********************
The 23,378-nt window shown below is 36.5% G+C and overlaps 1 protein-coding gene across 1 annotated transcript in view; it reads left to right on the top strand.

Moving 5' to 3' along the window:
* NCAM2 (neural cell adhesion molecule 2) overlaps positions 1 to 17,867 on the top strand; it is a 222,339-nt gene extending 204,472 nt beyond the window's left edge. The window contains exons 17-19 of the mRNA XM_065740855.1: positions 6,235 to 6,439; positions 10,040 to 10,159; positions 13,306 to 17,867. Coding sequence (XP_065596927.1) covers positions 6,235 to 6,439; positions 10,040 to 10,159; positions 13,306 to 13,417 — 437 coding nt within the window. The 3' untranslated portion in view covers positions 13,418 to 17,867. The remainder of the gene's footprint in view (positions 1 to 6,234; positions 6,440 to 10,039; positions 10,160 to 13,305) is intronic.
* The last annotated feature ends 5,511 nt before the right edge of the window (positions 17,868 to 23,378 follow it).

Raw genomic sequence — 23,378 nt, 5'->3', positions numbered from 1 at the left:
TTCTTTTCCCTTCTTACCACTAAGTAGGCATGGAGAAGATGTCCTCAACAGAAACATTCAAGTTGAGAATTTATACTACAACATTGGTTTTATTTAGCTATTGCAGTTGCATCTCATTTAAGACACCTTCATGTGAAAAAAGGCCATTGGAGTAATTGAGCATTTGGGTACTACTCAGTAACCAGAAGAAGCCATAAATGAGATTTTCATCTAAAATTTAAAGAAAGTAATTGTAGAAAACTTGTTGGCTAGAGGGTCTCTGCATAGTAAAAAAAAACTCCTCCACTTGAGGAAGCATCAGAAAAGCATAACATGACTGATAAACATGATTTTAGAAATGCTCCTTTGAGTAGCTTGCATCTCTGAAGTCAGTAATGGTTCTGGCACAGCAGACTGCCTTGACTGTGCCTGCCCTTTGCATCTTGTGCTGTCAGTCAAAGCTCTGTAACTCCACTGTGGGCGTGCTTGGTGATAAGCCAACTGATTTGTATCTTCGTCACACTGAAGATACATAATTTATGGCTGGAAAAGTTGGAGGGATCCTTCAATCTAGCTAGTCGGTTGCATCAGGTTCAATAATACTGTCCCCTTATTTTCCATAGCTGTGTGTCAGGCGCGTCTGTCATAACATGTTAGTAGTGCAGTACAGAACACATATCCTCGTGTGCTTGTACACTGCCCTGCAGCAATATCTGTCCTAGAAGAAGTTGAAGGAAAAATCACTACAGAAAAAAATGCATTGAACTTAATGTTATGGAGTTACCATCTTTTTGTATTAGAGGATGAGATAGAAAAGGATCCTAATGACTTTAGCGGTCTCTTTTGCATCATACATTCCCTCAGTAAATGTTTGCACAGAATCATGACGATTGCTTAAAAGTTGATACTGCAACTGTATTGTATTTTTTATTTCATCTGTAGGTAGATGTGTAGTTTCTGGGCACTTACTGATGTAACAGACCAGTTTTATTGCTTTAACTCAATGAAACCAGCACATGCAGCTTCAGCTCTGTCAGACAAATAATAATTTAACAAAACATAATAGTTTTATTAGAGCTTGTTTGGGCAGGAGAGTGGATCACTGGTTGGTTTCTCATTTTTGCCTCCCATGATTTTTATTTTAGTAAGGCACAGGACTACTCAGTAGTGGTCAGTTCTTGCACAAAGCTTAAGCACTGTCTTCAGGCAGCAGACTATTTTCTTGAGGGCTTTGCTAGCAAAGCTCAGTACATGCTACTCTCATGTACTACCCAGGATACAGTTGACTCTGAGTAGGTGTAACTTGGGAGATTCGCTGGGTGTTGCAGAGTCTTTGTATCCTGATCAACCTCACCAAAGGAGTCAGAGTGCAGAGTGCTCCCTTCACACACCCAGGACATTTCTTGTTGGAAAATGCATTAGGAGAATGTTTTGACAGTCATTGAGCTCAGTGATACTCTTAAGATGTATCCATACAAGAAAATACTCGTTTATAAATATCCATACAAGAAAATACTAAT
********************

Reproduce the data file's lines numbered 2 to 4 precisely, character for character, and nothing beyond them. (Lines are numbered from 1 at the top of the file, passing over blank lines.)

Moving 5' to 3' along the window:
* NCAM2 (neural cell adhesion molecule 2) overlaps positions 1 to 17,867 on the top strand; it is a 222,339-nt gene extending 204,472 nt beyond the window's left edge. The window contains exons 17-19 of the mRNA XM_065740855.1: positions 6,235 to 6,439; positions 10,040 to 10,159; positions 13,306 to 17,867. Coding sequence (XP_065596927.1) covers positions 6,235 to 6,439; positions 10,040 to 10,159; positions 13,306 to 13,417 — 437 coding nt within the window. The 3' untranslated portion in view covers positions 13,418 to 17,867. The remainder of the gene's footprint in view (positions 1 to 6,234; positions 6,440 to 10,039; positions 10,160 to 13,305) is intronic.
* The last annotated feature ends 5,511 nt before the right edge of the window (positions 17,868 to 23,378 follow it).